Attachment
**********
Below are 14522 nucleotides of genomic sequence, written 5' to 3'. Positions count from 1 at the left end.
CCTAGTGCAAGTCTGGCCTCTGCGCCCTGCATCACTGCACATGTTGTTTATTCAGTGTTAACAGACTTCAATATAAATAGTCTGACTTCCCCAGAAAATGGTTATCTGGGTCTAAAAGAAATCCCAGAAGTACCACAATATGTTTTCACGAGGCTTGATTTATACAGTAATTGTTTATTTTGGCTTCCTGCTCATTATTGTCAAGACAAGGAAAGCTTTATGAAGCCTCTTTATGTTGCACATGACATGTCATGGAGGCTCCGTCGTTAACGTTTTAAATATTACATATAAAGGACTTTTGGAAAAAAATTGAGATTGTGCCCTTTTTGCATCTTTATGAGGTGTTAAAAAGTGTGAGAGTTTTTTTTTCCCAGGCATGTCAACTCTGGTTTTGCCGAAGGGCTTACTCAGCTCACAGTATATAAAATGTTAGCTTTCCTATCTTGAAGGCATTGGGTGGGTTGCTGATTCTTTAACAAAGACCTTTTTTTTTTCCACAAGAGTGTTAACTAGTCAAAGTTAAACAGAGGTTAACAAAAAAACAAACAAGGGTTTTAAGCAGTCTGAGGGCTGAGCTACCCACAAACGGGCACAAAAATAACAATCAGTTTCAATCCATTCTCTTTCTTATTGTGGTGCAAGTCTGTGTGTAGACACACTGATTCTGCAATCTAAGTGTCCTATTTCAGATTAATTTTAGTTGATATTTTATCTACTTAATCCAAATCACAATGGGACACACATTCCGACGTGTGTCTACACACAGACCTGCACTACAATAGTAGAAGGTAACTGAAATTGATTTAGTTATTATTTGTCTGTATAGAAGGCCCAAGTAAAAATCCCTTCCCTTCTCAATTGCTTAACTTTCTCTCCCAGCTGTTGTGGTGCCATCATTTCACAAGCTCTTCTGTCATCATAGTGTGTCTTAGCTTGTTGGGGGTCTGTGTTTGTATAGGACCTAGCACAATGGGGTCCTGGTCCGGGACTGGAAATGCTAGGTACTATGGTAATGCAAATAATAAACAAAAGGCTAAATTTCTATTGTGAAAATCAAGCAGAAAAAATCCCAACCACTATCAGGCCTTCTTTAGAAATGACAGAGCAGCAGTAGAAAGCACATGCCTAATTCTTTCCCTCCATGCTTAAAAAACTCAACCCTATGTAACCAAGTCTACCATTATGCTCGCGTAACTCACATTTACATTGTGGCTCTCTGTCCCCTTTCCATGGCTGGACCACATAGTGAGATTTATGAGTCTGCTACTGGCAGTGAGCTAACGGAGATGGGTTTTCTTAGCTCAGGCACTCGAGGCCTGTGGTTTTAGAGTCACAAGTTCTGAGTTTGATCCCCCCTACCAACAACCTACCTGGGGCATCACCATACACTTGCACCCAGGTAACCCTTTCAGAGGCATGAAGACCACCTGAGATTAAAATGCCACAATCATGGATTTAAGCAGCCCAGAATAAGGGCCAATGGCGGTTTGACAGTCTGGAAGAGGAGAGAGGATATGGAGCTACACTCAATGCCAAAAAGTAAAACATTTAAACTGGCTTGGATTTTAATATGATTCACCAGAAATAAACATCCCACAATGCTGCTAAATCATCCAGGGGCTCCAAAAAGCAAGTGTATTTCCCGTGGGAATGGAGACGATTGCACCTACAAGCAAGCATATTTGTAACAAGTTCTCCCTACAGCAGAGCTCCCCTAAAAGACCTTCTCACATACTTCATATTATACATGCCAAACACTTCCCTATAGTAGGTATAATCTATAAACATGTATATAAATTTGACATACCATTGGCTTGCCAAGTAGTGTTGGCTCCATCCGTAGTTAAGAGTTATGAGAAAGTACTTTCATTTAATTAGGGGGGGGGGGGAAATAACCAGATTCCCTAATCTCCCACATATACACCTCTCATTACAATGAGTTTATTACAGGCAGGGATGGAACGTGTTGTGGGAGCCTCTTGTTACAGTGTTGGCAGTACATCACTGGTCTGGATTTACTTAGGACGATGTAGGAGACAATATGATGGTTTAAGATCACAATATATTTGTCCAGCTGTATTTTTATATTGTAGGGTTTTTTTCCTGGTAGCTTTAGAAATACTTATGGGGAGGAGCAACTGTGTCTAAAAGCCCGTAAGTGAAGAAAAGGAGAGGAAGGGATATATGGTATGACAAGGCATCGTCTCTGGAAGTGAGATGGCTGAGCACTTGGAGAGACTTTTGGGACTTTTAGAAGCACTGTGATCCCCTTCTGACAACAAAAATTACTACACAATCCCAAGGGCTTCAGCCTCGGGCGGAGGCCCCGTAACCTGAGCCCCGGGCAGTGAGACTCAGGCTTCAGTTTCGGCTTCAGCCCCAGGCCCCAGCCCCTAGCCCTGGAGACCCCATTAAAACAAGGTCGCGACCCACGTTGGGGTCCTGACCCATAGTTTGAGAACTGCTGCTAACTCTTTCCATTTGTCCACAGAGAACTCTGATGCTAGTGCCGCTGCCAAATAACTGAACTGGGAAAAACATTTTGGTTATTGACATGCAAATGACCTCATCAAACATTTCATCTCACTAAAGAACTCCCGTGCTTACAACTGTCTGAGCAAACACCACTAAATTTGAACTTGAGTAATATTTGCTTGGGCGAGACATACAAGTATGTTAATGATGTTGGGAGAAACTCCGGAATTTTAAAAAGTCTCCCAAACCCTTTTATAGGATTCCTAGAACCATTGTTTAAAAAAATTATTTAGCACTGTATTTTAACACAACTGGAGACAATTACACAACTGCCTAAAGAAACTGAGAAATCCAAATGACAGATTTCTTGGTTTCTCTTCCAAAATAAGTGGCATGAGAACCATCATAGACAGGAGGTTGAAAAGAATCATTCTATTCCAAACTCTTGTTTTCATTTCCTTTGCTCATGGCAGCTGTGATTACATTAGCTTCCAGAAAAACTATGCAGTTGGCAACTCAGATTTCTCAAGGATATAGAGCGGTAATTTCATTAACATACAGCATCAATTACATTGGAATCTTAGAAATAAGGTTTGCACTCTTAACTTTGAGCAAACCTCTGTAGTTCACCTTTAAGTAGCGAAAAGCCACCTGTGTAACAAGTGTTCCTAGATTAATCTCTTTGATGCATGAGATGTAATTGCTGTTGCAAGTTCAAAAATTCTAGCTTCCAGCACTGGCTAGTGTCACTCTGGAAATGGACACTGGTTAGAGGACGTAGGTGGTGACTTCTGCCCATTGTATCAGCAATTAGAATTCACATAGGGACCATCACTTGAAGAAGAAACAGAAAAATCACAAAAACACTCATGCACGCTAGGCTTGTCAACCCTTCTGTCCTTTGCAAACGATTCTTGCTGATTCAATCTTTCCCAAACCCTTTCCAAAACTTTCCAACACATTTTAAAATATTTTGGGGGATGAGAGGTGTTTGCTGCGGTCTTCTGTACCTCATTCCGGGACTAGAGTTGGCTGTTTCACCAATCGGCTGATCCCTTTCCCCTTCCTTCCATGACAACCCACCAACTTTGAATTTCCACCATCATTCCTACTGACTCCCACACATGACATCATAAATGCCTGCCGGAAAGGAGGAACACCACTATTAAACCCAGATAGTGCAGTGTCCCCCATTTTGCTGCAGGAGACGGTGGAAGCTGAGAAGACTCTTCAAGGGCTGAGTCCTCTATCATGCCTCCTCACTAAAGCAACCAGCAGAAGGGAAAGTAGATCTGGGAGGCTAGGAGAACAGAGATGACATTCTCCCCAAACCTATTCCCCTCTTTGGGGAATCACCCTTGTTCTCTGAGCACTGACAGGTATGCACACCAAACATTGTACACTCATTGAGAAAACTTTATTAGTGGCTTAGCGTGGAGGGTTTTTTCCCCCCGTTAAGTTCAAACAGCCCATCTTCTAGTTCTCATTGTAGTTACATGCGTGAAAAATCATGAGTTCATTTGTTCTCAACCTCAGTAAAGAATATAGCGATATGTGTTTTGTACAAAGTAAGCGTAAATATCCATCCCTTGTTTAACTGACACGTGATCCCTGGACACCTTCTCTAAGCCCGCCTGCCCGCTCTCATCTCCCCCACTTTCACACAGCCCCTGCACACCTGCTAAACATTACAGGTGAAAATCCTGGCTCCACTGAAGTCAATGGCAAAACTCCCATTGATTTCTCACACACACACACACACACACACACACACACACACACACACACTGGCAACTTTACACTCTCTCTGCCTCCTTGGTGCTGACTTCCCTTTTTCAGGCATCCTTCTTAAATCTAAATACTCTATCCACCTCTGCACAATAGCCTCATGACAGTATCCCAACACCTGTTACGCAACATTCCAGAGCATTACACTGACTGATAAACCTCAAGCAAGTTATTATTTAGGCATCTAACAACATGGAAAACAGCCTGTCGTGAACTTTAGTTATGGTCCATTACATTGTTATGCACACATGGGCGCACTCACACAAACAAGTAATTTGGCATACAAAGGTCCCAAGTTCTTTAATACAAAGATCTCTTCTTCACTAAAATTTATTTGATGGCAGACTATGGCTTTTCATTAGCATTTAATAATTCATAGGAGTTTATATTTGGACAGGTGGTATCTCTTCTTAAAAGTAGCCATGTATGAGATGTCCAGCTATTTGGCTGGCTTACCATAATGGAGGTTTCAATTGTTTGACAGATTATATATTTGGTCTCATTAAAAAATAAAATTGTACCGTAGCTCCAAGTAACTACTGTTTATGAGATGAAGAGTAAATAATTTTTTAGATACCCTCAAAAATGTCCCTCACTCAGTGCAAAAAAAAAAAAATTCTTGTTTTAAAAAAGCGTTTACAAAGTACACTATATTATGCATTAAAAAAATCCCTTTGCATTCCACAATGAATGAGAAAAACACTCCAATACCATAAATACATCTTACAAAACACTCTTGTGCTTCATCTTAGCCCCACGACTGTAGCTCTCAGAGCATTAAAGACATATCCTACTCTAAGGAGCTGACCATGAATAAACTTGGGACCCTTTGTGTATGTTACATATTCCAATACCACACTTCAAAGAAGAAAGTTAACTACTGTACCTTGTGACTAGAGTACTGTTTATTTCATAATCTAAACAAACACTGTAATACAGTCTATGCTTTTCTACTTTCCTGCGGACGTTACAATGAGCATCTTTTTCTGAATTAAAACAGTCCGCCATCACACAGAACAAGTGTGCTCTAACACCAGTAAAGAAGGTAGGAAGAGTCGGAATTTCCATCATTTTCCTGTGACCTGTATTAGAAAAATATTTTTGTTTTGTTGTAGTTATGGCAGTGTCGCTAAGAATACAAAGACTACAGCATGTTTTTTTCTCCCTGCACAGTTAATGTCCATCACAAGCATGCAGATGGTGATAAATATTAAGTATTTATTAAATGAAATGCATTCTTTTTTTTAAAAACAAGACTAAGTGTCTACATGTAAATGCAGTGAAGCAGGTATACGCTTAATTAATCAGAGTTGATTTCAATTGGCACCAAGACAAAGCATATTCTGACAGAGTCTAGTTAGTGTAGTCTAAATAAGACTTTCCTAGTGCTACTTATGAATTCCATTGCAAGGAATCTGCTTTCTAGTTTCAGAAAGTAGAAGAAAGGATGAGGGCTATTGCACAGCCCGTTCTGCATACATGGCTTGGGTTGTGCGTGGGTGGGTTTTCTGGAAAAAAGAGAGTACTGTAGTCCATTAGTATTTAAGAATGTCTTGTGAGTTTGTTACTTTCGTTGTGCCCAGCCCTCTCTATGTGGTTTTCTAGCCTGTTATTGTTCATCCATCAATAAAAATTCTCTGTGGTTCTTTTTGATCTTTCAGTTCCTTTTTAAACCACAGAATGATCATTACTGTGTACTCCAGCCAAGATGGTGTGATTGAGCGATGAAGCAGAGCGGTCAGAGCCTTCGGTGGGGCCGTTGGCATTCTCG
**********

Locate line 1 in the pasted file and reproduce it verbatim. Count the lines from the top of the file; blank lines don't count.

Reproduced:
Below are 14522 nucleotides of genomic sequence, written 5' to 3'. Positions count from 1 at the left end.